Overall, the weather in Maryland ran from super humid and overcast, to sudden sideways rain, to full-on car wash. Everything was damp, drippy, and sticky with humidity. My seaweed hair was out in full force.
I left my friend's house in what was some gentle rain and headed toward St. George Island. About 10 minutes into the drive the car wash rain started. I've never experienced anything quite like it before. It rains hard in Maine, but this was a Nor'Easter style downpour. I crept along at 20 MPH, hoping I wouldn't run into the truck in front of me, which didn't have its lights on. The rain let up as I got closer to St. George, but it was still pretty blustery. The tiny island is very close to sea level. The two main roads were effectively causeways in many spots due to the downpour.
I puttered around, checking out the one or two places I could drive toward, but always having to back out using someone's driveway. There weren't many people around, but those that were gave me some looks. I'm guessing they don't get a lot of visitors.
I also stopped at Piney Point Landing, just back over the bridge heading away from the island. There are fishing lures and line caught in the electrical lines that were waving madly in the wind like lost holiday decorations. At this point I was soaked through and decided to do what any sane traveler would do: I Googled area bookstores.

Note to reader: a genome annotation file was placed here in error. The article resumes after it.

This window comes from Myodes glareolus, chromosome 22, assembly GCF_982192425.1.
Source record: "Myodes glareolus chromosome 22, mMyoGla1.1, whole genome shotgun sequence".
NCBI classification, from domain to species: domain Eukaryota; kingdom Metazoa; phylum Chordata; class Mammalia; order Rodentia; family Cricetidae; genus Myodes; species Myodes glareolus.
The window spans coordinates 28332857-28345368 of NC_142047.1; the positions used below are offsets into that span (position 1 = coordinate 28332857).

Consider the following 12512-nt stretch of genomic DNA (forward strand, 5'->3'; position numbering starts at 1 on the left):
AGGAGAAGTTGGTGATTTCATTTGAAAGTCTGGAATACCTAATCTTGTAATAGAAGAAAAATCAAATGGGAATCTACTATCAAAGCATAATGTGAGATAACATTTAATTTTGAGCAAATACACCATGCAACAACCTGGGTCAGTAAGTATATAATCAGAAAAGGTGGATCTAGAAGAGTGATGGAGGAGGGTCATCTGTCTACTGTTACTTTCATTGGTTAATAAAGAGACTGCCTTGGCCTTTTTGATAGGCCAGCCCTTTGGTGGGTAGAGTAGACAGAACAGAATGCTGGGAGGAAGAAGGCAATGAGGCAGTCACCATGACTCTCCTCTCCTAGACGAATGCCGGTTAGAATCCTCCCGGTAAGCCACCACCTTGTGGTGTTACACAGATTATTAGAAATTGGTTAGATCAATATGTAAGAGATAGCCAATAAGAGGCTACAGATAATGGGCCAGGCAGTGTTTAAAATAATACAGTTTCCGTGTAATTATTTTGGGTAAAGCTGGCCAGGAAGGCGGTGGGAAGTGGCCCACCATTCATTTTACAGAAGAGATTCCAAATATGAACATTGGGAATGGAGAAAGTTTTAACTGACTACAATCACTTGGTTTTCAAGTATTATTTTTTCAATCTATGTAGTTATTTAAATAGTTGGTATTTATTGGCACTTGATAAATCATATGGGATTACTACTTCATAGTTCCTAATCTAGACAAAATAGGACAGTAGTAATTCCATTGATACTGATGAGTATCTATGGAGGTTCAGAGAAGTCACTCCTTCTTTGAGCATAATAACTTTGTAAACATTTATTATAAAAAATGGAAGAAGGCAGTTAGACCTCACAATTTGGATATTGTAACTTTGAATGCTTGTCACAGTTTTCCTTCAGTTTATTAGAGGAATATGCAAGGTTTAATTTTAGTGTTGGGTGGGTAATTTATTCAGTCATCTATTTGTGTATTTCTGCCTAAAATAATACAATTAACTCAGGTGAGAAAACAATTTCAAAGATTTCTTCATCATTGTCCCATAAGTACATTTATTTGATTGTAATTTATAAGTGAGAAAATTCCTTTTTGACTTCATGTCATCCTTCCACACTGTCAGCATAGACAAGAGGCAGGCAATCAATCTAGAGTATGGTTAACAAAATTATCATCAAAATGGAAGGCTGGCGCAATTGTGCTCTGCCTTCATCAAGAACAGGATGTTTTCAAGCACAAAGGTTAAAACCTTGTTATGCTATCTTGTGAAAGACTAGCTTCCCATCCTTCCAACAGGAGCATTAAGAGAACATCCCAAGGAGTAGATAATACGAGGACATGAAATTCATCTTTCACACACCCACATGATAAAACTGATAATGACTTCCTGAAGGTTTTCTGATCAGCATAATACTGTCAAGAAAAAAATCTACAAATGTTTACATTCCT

After spending some time in Leonardtown (buying two books, because I have so much space in my car, of course) and eating a completely boring Mexican lunch, I went back across the peninsula to Calvert Cliffs State Park in Lusby.
There's a 2-mile trail down to the cliffs from a small park near the main highway. I took the red trail, which promised the quickest walk to the beach. When the tide is out you can find fossils on the beach.
Here's where we get into snakes. I am 100% freaked out by them, despite a childhood of handling and loving the harmless Garter snakes around my home. When I am walking through dripping, unfamiliar woods, the loud buzz of unknown insects blocking out the sound of anything else (SNAKES, for example), and headed toward an unknown destination, every single tree root is a giant, slithering, poisonous predator waiting to bite my leg repeatedly until I die a slow, agonizing death far from any help.
My preoccupation with snakes notwithstanding, the walk itself was truly beautiful. The path meandered through trees and shrubs, giving out onto a boardwalk along the swamp. The water was clear and filled with lily pads. I saw a whole bunch of turtles, many ducks, a dozen frogs, a heron or two, a blue-tailed skink, and some fish. I was looking so hard for the snake that was going to kill me that I actually nearly missed it, yelping "SNAKE!" as I saw a very fat dark tail slither off into the grass, escaping my path. After a full-body shudder and a quick recovery, I walked as fast as I could to get the heck off of that boardwalk.
High tide was in full effect, but I still managed to poke around a bit for shells and things when I got to the cliffs.
The cliffs are pretty much hands off since they're eroding badly. The striations in the sediment were gorgeous - red to black and every hue in between.
On the way back I took the access road, huffing and puffing up and down steep hills. The road was wide and full of gorgeous, bright green acorns scattered everywhere.